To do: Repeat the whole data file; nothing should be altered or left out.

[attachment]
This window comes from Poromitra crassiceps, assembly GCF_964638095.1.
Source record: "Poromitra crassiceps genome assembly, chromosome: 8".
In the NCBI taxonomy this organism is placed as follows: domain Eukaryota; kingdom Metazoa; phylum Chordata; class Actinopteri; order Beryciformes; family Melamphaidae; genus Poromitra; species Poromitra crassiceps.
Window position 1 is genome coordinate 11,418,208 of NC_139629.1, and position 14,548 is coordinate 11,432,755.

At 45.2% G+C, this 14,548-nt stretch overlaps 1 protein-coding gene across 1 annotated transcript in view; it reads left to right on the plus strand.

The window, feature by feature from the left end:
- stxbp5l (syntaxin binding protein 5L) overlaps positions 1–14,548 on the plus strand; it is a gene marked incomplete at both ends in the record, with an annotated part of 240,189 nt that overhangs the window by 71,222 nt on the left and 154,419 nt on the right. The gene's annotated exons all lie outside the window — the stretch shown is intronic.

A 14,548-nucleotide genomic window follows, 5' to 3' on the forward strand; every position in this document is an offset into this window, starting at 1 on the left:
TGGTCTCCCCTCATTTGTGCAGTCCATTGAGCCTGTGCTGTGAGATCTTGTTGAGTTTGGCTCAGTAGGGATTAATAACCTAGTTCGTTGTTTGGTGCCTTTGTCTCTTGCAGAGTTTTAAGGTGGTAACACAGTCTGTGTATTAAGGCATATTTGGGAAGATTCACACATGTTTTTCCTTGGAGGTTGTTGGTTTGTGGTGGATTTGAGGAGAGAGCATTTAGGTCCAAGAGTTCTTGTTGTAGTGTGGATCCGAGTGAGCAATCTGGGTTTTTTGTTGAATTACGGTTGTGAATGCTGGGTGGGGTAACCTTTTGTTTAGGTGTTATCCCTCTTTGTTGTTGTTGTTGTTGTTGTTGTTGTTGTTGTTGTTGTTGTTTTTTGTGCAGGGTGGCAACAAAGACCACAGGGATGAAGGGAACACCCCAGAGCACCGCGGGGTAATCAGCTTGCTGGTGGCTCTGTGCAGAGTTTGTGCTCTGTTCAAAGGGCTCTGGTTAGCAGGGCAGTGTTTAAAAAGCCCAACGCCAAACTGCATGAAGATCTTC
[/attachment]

This window comes from Poromitra crassiceps, assembly GCF_964638095.1.
Source record: "Poromitra crassiceps genome assembly, chromosome: 8".
In the NCBI taxonomy this organism is placed as follows: domain Eukaryota; kingdom Metazoa; phylum Chordata; class Actinopteri; order Beryciformes; family Melamphaidae; genus Poromitra; species Poromitra crassiceps.
Window position 1 is genome coordinate 11,418,208 of NC_139629.1, and position 14,548 is coordinate 11,432,755.

At 45.2% G+C, this 14,548-nt stretch overlaps 1 protein-coding gene across 1 annotated transcript in view; it reads left to right on the plus strand.

The window, feature by feature from the left end:
- stxbp5l (syntaxin binding protein 5L) overlaps positions 1–14,548 on the plus strand; it is a gene marked incomplete at both ends in the record, with an annotated part of 240,189 nt that overhangs the window by 71,222 nt on the left and 154,419 nt on the right. The gene's annotated exons all lie outside the window — the stretch shown is intronic.

A 14,548-nucleotide genomic window follows, 5' to 3' on the forward strand; every position in this document is an offset into this window, starting at 1 on the left:
TGGTCTCCCCTCATTTGTGCAGTCCATTGAGCCTGTGCTGTGAGATCTTGTTGAGTTTGGCTCAGTAGGGATTAATAACCTAGTTCGTTGTTTGGTGCCTTTGTCTCTTGCAGAGTTTTAAGGTGGTAACACAGTCTGTGTATTAAGGCATATTTGGGAAGATTCACACATGTTTTTCCTTGGAGGTTGTTGGTTTGTGGTGGATTTGAGGAGAGAGCATTTAGGTCCAAGAGTTCTTGTTGTAGTGTGGATCCGAGTGAGCAATCTGGGTTTTTTGTTGAATTACGGTTGTGAATGCTGGGTGGGGTAACCTTTTGTTTAGGTGTTATCCCTCTTTGTTGTTGTTGTTGTTGTTGTTGTTGTTGTTGTTGTTGTTGTTTTTTGTGCAGGGTGGCAACAAAGACCACAGGGATGAAGGGAACACCCCAGAGCACCGCGGGGTAATCAGCTTGCTGGTGGCTCTGTGCAGAGTTTGTGCTCTGTTCAAAGGGCTCTGGTTAGCAGGGCAGTGTTTAAAAAGCCCAACGCCAAACTGCATGAAGATCTTC